Allianz League finals: Kildare can stifle Galway’s potential

Tipperary should be too strong for Louth while Westmeath have enough for Wexford

Kildare’s Eddie Heavey and Barry McHugh of Galway in the sides’ Allianz league game last Sunday. Photograph: Mike Shaughnessy/Inpho

Kildare’s Eddie Heavey and Barry McHugh of Galway in the sides’ Allianz league game last Sunday. Photograph: Mike Shaughnessy/Inpho

 

 Division Two final

Galway v Kildare

Sunday, 2.0, Live TG4

The counties met a week ago in one of those slightly false encounters where just one of the teams were fully engaged, Kildare having already been promoted. Cian O’Neill announced 13 changes to the team that did surprisingly well in Salthill, losing by a point.

Some allowances can be made for Galway, who weren’t at full strength and who looked afflicted by anxiety as they strove to avoid defeat and copper-fasten their own return to Division One. That’s done and both teams can focus on the prospect of ticking a long-empty box.

Galway’s winless streak at Croke Park is nearly 16 years old but it pales in comparison with Kildare having to go back 32 years to February 1985 for their last league or championship win over Galway – on a day when Larry Tompkins scored 1-5.

Kildare are another yo-yo county, having gone from Division One to Three and back again in successive seasons whereas Galway have been loitering in this tier for six seasons.

O’Neill’s team have probably been slightly more impressive this season, recording big wins over two sides – Meath and Cork – that started off as likely promotion rivals and neither of whom Galway beat but there’s not much between them, as the final standings indicate: both have nearly identical scores for and against.

A week ago Shane Walsh’s running into space caused problems for Kildare, as did the counter-attacking breaks of the wing backs, especially Johnny Duane. Their defence will back to full-strength this weekend and a man marker for Walsh will probably be organised given that his direct opponent is likely to be opposing captain Eoin Doyle, who plays a deeper role in front of his full backs.

Galway’s excessive caution in Salthill a week ago was presumably influenced by their defensive shortcomings in a couple of matches and they will remain mindful of what happened last August when they took the field as favourites against Tipperary in the All-Ireland quarter-finals.

Galway have it in them to do well on a big pitch with a good surface, given the form of Walsh – who at last is delivering on his potential with consistent displays – and the pace of team-mates Eamonn Brannigan. Kildare though look steadier, better balanced between defence and attack and with the exception of Niall Flynn (out with appendicitis) they have a full hand, the confidence and athleticism to land some silverware.

Michael Quinlivan’s hat-trick against Armagh saw Tipperary claim the last promotion. Photograph: Philip Magowan/Inpho/Presseye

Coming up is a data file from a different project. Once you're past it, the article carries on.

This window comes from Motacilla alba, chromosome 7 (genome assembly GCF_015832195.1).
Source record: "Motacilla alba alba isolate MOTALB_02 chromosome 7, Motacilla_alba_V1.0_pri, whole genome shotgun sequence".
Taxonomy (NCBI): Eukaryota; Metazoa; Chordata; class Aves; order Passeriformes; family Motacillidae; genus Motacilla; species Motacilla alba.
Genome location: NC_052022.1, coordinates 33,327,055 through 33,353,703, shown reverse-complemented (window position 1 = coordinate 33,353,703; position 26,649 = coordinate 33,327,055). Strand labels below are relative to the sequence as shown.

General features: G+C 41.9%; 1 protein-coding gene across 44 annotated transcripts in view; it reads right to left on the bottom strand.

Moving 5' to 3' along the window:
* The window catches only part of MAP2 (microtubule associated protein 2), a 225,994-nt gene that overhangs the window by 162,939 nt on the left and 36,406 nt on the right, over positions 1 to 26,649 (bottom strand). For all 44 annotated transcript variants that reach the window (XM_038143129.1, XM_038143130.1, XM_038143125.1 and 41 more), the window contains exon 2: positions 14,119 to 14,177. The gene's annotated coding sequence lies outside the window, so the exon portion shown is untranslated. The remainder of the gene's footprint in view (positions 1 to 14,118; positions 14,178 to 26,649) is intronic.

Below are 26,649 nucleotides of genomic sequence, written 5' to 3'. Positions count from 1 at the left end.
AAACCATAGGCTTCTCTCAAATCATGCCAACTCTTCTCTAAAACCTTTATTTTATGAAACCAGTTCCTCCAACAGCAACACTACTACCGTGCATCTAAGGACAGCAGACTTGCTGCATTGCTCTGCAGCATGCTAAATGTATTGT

Michael Quinlivan’s hat-trick against Armagh saw Tipperary claim the last promotion. Photograph: Philip Magowan/Inpho/Presseye

Division Three final

Louth v Tipperary

Saturday, 5.0, Live TG4

Louth have been some story in this league and have completed a four-year cycle of dropping from Division Two to Four and now back again in successive seasons. Their watershed match was beating their final opponents in Thurles with some great second-half shooting.

Last week’s second defeat, by Sligo, came after promotion had been secured was with essentially a second team.

For a team favoured for promotion after last year’s championship exploits Tipp have made heavy work of attaining that target – Michael Quinlivan’s decisive goal in Armagh came with just seconds of injury-time left on the clock – but manager Liam Kearns can point to injuries and schedule disruption as mitigating factors.

The main task completed for both teams, they can relax into this but looked at over a period Tipperary have showed the greater aptitude for playing at a higher level and having played so well in Croke Park in last year’s championship they look the more likely winners.

Westmeath’s John Heslin is in form and should help his side past Wexford in the Division Four final. Photograph: Ryan Byrne/Inpho
Westmeath’s John Heslin is in form and should help his side past Wexford in the Division Four final. Photograph: Ryan Byrne/Inpho

Division Four final

Westmeath v Wexford

Saturday, 3.0, Live TG4

Westmeath’s tour of the divisions continued with promotion from the bottom rung and they have had a very good season to date. Manager Tom Cribbin spoke during the week about the advantage of a rested and injury-free team, contrasting this state of affairs with last year.

The Leinster finalists played right through the campaign to record the highest points total in the division and thrashed a below-strength Wexford after the latter had sealed promotion. Whether Séamus McEnaney’s policy of throwing the last two matches will work in terms of giving players game-time remains to be seen, as more immediately does how it will impact on this – with Monaghan, he won one and lost one of the league finals his teams contested.

Westmeath have plenty of Croke Park finals experience in recent years and with John Heslin and Ger Egan in form their momentum to date can do the rest.

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